Besides the important stem cell signaling pathways outlined above, stem cells exhibit distinct epigenetic features and present with a unique global chromatin organization. Chromatin, the highly dynamic packaging polymer of DNA in every eukaryotic nucleus, represents the context for the regulation of gene expression and has vital roles in cell fate determination. Chromatin is composed of arrayed repeats of the basic building block, the nucleosome, which contains two copies of each of the core histones (H2A, H2B, H3 and H4, or function-specific variants thereof) and 146 bp of DNA. Chromatin is a major determinant in regulating virtually all DNA-dependent processes and represents a major target for response to environmental change. Global and local cell-specific higher-order chromatin structure is tightly regulated in stem and differentiated cells. Major mechanisms of epigenetic regulation are represented by posttranslational modifications (PTM) of histones, DNA methylation, chromatin remodeling, exchange of histone variants, non-coding RNAs directing heterochromatin formation and selective binding of non-histone proteins, all of which are subject to intimate and highly organized crosstalk.84-86 Two major structural variants of chromatin are represented by the “open” (transcriptionally active) euchromatin and the “closed” (transcriptionally inactive) heterochromatin, with multiple intermediate forms recently reported.87 Deregulation of the establishment, maintenance or coordinated transition between these chromatin states can affect the balance between hetero and euchromatin and can thus trigger the pathogenesis of a variety of human diseases, including carcinogenesis.
One major form of epigenetic regulation is through the control of chromatin conformation as determined by post-translational modifications of histone variants. Compared with differentiated cells, stem cells exhibit a remarkably “open” chromatin conformation, as exemplified by a higher ratio of euchromatin to heterochromatin.88 In line with this, increased abundance of active epigenetic marks (e.g., histone H3 trimethylated on lysine 4 (H3K4me3), hyperacetylation of histones H3 and H4) is observed, a finding which at least in part explains the hypertranscriptional activity in stem cells. Furthermore, many so-called “poised genes” maintained in a bivalent conformation carry simultaneously repressive (histone H3 trimethylated on lysine 27, H3K27Me3) and active marks (H3K4me3). Depending upon the differentiation stimulus, either one of these marks can be erased, resulting in transcriptional activation or repression, respectively. On the other hand, heterochromatin, as exemplified by the repressive marks H3K9me3 and H3K27me3, is under-represented in stem cells, yet increases upon cellular differentiation.
A second type of epigenetic regulation occurs through differential cytosine methylation, typically at CpG islands, in promoters to repress gene expression. In H1 human embryonic stem cells, nearly 25% of cytosine methylation in the DNA occurred outside of the CpG context; this non-CpG methylation disappeared during induced differentiation and also was absent in IMR-90 fetal fibroblasts.89 Furthermore, these differentially methylated regions between stem cells and differentiated cells were often proximal to genes associated with pluripotency and differentiation.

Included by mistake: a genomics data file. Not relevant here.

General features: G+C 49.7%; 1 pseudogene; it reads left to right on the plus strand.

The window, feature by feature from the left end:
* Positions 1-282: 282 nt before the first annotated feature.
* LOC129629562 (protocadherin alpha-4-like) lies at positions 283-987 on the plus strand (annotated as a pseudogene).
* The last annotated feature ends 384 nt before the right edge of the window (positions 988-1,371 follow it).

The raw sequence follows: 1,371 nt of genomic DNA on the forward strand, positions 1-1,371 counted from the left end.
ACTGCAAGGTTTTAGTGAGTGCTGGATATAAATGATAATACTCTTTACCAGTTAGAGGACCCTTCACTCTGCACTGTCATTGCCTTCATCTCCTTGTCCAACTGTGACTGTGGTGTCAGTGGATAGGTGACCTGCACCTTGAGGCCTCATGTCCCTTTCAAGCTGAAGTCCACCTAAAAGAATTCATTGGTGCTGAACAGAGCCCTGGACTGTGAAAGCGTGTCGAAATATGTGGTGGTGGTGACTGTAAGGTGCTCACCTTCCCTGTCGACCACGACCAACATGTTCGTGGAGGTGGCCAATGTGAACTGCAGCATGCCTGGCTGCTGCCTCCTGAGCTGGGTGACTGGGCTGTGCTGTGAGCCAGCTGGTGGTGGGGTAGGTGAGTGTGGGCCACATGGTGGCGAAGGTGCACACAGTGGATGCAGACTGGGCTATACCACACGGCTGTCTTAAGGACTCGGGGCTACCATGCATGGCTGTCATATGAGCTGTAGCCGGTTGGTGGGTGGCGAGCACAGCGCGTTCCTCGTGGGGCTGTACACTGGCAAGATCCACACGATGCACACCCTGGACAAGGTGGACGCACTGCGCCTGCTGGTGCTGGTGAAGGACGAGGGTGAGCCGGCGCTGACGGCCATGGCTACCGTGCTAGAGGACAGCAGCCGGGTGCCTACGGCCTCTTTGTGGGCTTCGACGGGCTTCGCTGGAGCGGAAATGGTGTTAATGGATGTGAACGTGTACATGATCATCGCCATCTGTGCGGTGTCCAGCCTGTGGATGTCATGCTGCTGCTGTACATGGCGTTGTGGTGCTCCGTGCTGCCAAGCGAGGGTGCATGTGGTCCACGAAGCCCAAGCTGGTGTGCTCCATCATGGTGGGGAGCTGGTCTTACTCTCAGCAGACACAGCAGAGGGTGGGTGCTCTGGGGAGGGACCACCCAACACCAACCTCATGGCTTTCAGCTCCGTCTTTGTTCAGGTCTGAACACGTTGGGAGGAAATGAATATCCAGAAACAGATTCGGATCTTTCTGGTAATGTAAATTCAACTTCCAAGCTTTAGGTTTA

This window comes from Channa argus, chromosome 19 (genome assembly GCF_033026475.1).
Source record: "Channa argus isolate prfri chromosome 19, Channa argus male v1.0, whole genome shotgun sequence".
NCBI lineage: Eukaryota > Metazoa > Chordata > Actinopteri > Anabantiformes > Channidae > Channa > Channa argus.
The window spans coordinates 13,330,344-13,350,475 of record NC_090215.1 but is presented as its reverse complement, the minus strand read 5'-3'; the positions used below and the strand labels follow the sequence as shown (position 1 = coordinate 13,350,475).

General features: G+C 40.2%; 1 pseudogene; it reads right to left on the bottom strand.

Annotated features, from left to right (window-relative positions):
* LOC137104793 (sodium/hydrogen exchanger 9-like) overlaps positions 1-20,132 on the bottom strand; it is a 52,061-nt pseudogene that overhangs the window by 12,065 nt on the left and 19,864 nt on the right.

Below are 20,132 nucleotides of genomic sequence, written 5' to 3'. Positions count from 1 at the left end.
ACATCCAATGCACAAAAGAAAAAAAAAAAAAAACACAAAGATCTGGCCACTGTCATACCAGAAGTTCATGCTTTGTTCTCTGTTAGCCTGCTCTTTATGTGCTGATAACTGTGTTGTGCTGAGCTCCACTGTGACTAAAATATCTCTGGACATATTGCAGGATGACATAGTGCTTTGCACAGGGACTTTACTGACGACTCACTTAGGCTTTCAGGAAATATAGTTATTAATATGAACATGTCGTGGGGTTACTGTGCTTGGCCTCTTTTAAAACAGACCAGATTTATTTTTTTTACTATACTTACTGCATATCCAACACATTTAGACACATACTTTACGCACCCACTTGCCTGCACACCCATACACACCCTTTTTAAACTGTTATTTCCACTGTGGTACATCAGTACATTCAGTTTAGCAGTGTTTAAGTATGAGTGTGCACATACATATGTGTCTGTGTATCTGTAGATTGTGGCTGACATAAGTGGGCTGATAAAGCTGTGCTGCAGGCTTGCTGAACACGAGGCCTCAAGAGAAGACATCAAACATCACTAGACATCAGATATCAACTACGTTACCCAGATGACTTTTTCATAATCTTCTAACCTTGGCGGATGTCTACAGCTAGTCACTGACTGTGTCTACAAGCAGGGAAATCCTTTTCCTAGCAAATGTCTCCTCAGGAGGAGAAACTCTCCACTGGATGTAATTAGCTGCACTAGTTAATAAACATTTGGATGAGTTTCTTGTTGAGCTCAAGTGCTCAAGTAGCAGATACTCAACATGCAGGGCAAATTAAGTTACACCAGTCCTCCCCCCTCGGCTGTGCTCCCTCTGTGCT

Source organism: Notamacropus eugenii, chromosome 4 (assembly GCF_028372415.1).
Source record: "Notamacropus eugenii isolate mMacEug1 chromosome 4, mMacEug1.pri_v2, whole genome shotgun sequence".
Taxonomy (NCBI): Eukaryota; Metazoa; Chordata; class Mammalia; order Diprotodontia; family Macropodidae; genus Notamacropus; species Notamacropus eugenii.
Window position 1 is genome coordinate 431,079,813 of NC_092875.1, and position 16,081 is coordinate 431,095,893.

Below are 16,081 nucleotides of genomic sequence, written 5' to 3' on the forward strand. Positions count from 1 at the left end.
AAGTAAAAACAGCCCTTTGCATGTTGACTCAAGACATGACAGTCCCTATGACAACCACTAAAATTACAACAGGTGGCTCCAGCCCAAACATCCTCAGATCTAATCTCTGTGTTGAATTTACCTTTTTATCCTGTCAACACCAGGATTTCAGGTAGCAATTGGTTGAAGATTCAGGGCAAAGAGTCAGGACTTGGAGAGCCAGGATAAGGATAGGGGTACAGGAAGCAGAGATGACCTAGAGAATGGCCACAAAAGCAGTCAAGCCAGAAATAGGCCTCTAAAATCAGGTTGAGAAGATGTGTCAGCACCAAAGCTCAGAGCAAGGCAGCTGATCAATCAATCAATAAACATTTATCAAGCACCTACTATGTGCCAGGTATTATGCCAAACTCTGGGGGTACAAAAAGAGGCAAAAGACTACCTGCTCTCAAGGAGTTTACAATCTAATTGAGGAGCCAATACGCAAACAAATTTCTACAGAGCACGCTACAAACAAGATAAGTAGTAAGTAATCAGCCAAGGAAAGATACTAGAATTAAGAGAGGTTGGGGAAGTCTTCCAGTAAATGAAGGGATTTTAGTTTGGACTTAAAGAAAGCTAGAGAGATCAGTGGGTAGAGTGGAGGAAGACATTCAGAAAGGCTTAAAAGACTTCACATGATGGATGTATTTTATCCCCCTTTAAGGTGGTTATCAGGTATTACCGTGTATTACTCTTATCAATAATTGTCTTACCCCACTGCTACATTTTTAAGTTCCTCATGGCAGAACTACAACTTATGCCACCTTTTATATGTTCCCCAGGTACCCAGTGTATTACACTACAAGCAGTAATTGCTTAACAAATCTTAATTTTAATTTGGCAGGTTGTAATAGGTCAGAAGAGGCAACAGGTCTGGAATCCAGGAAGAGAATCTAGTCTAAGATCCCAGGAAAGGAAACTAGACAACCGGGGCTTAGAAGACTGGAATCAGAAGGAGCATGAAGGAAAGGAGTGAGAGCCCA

Outside of post-translational modifications of histones and DNA methylation, chromatin or nucleosomal structure itself, the interaction and spacing of histones and DNA, can be remodeled or organized in order to direct proper gene expression and facilitate the maintenance of the open euchromatin state. On one hand, there are four families of chromatin remodeling proteins, CHD (chromodomain helicase DNA-binding), ISWI (imitation switch), INO80 (inositol-requiring 80) and SWI/SNF (switch/sucrose nonfermentable), and members of each of these families are essential for the timely orchestration of differentiation by regulating euchromatin abundance and gene expression.88 On the other hand, the network of so-called linker proteins has been further proposed to regulate accessibility of nucleosomal DNA.90 These factors compete for binding to the entry and exit site of nucleosomal DNA and can keep this “gate” either locked, ajar or allow for “breathing.” Whereas factors like HMG1/2 and PARP-1 positively influence transcription by keeping nucleosomal DNA ajar, MeCP2 or HP1 lock the nucleosomal gate, thereby negatively influencing transcription.90 Due to direct competition for the same binding site in the nucleosome and depending on the environmental stimulus, these factors can be exchanged by distinct mechanisms, which further enable the fine-tuning of local and global chromatin structure.
Although euchromatin is predominant in stem cells, the architectural factors involved in heterochromatin formation (e.g., heterochromatin protein 1, HP1), are still expressed albeit undergo substantial relocalization during terminal differentiation. In particular, variant HP1α diffusely stains the nuclei in hES cells but re-localizes to large foci during all-trans retinoic acid-induced differentiation and in neighboring mouse embryonic fibroblast feeder cells.91 Collectively, DNA and protein modifications are tightly controlled to regulate chromatin topology in stem cells and these factors are required to reverse the presence of heterochromatin during reprogramming to form iPSCs. However, the molecular mechanisms that trigger these chromatin modifications, and the identity of the proteins involved, are poorly understood.